The fourth chapter presents the argument that sometimes Radak cites rabbinic midrashic teachings alongside his literalist interpretations not only for exegetical purposes, but "for the benefit of devotees of homiletical interpretation." Sometimes the midrash comes to supplement the literalist interpretation, while at other times it is cited as support of it. Towards the end of the chapter the author cites instances where Radak expresses his positive view of midrashic teachings.

The final two chapters of the book deal with instances where Radak proposes alternatives to the homiletical interpretations of verses. The fifth chapter starts off by noting that in most cases Radak does not contend with the midrashic teachings, but rather agrees with them. At the same time, the author notes, Radak followed in the footsteps of his predecessors and sometimes disagreed with the rabbinic interpretations--especially in the homiletical sections. The chapter includes many examples of this phenomenon, divided into different types of dispute between the midrash and Ra-dak's interpretations.

The sixth chapter presents instances where Radak proposes alternatives even to halakhic (legal) homiletical teachings in the rabbinic tradition, and divides these into their different types.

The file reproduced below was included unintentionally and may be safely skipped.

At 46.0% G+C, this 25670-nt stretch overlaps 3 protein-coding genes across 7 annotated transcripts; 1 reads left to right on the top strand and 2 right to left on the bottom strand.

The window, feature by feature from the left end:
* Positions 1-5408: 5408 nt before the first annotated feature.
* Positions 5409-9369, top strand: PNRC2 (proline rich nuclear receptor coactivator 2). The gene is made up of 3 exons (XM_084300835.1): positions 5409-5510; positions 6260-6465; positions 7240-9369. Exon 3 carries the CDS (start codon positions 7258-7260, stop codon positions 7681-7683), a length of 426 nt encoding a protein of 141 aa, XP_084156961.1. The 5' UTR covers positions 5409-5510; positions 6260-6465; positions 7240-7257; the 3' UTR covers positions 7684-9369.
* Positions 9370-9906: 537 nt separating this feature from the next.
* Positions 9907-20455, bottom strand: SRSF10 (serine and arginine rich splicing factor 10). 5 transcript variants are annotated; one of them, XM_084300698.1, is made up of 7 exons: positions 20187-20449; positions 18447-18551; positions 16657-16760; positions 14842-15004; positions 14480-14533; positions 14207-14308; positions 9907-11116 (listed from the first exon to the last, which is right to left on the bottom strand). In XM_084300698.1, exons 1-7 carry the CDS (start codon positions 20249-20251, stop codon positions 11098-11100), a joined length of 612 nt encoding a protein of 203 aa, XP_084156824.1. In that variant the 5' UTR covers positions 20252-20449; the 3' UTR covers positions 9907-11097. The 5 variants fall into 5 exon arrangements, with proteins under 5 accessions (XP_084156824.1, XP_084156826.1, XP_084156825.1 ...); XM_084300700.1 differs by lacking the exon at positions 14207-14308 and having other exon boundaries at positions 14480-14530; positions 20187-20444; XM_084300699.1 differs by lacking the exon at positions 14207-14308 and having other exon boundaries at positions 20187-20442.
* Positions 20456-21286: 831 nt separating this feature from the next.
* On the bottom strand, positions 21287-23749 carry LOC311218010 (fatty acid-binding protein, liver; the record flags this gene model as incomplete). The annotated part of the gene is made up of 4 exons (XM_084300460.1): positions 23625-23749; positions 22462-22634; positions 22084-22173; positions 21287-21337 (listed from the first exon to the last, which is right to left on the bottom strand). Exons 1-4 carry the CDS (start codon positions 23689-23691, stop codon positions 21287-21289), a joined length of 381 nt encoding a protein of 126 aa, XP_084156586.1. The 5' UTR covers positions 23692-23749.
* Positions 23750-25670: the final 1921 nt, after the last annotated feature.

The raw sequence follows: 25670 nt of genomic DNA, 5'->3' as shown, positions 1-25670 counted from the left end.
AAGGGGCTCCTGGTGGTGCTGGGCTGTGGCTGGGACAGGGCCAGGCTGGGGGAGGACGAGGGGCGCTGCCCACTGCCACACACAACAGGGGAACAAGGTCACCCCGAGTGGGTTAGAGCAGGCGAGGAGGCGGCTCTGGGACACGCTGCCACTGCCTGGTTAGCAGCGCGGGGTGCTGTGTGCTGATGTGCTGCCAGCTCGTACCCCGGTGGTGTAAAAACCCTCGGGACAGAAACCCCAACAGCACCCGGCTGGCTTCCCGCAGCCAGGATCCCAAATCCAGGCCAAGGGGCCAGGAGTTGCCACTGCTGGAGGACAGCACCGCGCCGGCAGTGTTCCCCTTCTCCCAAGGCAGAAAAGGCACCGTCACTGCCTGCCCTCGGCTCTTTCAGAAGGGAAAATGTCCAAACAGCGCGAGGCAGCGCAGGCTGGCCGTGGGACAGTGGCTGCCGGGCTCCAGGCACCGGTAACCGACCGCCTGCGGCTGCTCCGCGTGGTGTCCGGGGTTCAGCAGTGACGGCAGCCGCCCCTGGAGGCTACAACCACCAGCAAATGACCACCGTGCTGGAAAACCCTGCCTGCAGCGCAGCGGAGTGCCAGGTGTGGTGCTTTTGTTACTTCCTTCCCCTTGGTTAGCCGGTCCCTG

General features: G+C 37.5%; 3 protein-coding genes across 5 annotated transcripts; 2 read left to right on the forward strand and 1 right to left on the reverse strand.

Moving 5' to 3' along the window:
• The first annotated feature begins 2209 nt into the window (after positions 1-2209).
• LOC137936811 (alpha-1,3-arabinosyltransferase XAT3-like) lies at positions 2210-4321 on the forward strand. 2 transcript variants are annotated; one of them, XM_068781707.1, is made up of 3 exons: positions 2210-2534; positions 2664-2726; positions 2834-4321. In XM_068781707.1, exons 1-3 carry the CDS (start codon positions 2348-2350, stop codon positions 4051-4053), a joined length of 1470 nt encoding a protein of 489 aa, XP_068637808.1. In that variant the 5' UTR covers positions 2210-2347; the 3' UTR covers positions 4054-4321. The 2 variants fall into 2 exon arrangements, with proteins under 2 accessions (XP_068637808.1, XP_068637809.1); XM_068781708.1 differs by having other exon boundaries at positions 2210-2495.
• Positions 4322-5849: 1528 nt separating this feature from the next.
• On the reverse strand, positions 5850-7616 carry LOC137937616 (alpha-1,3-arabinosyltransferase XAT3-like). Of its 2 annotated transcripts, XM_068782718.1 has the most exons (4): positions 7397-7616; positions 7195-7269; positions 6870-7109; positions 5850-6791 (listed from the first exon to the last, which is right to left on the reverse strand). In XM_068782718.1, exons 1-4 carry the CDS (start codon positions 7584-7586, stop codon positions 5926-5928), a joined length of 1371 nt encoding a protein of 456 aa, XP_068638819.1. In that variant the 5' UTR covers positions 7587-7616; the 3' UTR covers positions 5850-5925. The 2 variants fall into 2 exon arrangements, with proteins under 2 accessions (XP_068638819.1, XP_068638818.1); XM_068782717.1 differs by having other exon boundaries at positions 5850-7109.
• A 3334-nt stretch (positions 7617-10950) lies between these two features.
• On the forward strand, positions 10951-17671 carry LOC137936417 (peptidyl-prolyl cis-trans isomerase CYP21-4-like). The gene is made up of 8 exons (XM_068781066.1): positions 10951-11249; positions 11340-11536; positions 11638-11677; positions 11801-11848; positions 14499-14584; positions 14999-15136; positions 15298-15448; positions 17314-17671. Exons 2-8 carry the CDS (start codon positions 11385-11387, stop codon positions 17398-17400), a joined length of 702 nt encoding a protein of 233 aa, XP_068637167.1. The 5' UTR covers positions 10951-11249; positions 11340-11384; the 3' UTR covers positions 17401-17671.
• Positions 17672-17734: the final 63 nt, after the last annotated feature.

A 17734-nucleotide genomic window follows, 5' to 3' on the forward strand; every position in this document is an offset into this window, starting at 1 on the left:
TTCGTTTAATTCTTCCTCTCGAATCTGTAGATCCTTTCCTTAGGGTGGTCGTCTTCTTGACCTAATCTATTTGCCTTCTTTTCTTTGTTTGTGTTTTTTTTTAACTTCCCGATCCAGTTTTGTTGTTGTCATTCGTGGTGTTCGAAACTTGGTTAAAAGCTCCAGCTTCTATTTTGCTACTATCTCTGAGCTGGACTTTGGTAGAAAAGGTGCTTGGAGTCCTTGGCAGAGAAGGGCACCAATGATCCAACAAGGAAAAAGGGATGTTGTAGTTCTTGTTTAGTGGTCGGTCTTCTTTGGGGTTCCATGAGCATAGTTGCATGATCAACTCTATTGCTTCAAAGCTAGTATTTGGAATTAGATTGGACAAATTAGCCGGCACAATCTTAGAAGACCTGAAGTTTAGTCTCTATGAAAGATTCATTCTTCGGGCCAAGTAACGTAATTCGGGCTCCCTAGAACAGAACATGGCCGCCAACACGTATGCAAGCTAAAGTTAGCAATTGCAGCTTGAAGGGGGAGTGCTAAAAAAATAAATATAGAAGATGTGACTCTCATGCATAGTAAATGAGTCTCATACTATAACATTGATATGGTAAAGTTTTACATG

The book concludes with an appendix in which Grunhaus presents a detailed analysis of one example of Radak's interpretation following her approach to his teachings, as well as a rich bibliography and detailed indexes. It should be mentioned that the notes, concentrated in the form of endnotes rather than as footnotes throughout the text, are an obstacle to a smooth and systematic study of the material.

In summary, the main contribution of this important study is to expose the attitude of Radak, one of the most important medieval biblical commentators, towards the ancient rabbinic tradition of homiletical teachings. According to the author, in most cases Radak cites these teachings with the aim of aiding the understanding of the biblical text. However, over the course of the book other reasons are revealed for such citations, and this in itself indicates the diverse use that Radak made of different types of midrashic teachings.

The book makes a significant contribution to advancing the study of Radak's commentary specifically, and of medieval biblical exegesis more generally, and for this the author is deserving of thanks. Her work is warmly recommended both for academic scholars and for readers seeking to expand their knowledge about the history of biblical exegesis in the Middle Ages.

Jonathan Jacobs Bar-Ilan University
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Author:Jacobs, Jonathan
Article Type:Book review
Date:Jun 22, 2014